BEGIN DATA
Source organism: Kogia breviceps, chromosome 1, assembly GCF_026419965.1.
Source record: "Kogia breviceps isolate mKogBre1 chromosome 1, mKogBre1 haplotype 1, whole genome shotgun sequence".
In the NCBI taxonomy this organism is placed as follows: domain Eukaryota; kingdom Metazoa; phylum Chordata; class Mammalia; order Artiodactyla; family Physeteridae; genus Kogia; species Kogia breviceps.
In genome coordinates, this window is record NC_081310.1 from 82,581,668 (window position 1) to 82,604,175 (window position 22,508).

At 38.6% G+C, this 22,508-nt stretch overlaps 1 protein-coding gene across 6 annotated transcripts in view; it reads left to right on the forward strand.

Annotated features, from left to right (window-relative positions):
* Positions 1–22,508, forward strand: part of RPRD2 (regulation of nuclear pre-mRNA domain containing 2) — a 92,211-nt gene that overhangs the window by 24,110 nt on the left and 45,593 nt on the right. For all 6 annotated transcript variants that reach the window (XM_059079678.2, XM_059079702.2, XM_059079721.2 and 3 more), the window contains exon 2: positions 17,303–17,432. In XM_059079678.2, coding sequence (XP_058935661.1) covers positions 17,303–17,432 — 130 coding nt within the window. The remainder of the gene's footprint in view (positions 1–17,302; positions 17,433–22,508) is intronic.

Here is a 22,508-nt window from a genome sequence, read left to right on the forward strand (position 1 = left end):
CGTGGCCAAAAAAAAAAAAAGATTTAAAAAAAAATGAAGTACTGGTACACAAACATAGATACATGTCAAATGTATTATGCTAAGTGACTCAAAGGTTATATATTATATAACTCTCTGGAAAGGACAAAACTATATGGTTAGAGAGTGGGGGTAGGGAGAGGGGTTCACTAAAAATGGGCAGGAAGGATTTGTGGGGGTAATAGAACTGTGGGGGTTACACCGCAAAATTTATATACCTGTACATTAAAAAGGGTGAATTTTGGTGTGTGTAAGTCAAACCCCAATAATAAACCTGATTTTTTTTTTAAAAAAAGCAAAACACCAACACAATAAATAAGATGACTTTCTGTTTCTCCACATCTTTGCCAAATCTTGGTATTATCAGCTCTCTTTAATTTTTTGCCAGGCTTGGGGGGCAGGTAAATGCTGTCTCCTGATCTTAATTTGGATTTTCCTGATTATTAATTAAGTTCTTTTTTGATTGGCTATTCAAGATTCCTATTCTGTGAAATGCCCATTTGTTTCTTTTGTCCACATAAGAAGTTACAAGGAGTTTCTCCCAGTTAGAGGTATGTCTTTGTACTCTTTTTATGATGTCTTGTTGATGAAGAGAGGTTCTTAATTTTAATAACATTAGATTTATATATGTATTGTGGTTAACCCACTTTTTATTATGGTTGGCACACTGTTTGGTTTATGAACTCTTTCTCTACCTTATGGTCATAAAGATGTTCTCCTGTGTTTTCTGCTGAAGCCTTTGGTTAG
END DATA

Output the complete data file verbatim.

Source organism: Kogia breviceps, chromosome 1, assembly GCF_026419965.1.
Source record: "Kogia breviceps isolate mKogBre1 chromosome 1, mKogBre1 haplotype 1, whole genome shotgun sequence".
In the NCBI taxonomy this organism is placed as follows: domain Eukaryota; kingdom Metazoa; phylum Chordata; class Mammalia; order Artiodactyla; family Physeteridae; genus Kogia; species Kogia breviceps.
In genome coordinates, this window is record NC_081310.1 from 82,581,668 (window position 1) to 82,604,175 (window position 22,508).

At 38.6% G+C, this 22,508-nt stretch overlaps 1 protein-coding gene across 6 annotated transcripts in view; it reads left to right on the forward strand.

Annotated features, from left to right (window-relative positions):
* Positions 1–22,508, forward strand: part of RPRD2 (regulation of nuclear pre-mRNA domain containing 2) — a 92,211-nt gene that overhangs the window by 24,110 nt on the left and 45,593 nt on the right. For all 6 annotated transcript variants that reach the window (XM_059079678.2, XM_059079702.2, XM_059079721.2 and 3 more), the window contains exon 2: positions 17,303–17,432. In XM_059079678.2, coding sequence (XP_058935661.1) covers positions 17,303–17,432 — 130 coding nt within the window. The remainder of the gene's footprint in view (positions 1–17,302; positions 17,433–22,508) is intronic.

Here is a 22,508-nt window from a genome sequence, read left to right on the forward strand (position 1 = left end):
CGTGGCCAAAAAAAAAAAAAGATTTAAAAAAAAATGAAGTACTGGTACACAAACATAGATACATGTCAAATGTATTATGCTAAGTGACTCAAAGGTTATATATTATATAACTCTCTGGAAAGGACAAAACTATATGGTTAGAGAGTGGGGGTAGGGAGAGGGGTTCACTAAAAATGGGCAGGAAGGATTTGTGGGGGTAATAGAACTGTGGGGGTTACACCGCAAAATTTATATACCTGTACATTAAAAAGGGTGAATTTTGGTGTGTGTAAGTCAAACCCCAATAATAAACCTGATTTTTTTTTTAAAAAAAGCAAAACACCAACACAATAAATAAGATGACTTTCTGTTTCTCCACATCTTTGCCAAATCTTGGTATTATCAGCTCTCTTTAATTTTTTGCCAGGCTTGGGGGGCAGGTAAATGCTGTCTCCTGATCTTAATTTGGATTTTCCTGATTATTAATTAAGTTCTTTTTTGATTGGCTATTCAAGATTCCTATTCTGTGAAATGCCCATTTGTTTCTTTTGTCCACATAAGAAGTTACAAGGAGTTTCTCCCAGTTAGAGGTATGTCTTTGTACTCTTTTTATGATGTCTTGTTGATGAAGAGAGGTTCTTAATTTTAATAACATTAGATTTATATATGTATTGTGGTTAACCCACTTTTTATTATGGTTGGCACACTGTTTGGTTTATGAACTCTTTCTCTACCTTATGGTCATAAAGATGTTCTCCTGTGTTTTCTGCTGAAGCCTTTGGTTAG